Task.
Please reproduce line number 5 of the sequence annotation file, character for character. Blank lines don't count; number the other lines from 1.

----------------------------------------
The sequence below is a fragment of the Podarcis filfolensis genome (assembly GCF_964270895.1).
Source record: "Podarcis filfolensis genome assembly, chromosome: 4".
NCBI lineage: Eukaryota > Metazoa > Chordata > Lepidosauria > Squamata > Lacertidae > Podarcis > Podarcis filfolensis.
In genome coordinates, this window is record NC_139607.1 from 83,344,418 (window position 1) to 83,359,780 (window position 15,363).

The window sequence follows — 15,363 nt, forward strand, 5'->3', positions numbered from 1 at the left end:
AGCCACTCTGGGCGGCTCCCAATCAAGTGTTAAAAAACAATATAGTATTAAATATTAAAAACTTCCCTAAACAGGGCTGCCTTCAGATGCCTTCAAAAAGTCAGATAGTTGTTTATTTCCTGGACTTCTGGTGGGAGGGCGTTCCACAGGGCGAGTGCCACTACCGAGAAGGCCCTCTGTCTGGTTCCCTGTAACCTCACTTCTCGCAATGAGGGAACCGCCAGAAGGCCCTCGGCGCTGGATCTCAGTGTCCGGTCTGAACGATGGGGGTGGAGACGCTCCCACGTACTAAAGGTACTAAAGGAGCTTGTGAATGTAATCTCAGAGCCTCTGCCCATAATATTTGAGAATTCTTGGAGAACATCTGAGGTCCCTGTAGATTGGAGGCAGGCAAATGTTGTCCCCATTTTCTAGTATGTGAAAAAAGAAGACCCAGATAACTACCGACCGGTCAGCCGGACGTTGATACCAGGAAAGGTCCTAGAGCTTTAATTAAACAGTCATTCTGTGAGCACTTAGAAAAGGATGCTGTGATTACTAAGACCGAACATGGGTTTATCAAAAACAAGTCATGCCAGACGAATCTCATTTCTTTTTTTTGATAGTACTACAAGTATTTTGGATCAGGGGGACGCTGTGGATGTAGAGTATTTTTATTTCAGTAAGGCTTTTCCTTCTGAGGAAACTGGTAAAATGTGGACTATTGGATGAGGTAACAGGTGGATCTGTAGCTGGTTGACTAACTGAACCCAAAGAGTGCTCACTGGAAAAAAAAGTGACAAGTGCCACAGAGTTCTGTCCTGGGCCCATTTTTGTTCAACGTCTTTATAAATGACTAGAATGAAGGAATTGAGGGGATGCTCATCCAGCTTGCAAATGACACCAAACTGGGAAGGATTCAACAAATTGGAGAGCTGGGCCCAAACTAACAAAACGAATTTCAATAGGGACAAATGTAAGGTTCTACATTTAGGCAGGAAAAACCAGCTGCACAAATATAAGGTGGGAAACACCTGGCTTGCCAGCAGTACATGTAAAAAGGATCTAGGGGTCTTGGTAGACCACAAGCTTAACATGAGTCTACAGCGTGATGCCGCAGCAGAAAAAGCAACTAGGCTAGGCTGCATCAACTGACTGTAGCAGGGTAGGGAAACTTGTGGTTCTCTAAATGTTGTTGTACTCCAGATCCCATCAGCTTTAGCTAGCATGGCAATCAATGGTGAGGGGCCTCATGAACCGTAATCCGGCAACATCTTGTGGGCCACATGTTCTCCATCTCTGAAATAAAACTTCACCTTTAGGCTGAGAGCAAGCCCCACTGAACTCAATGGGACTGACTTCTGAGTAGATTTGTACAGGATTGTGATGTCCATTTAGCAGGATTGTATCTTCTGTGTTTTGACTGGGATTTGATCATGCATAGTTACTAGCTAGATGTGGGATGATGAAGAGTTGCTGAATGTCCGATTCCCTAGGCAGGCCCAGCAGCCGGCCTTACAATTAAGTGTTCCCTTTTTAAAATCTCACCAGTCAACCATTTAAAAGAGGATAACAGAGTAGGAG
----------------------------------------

The window sequence follows — 15,363 nt, forward strand, 5'->3', positions numbered from 1 at the left end: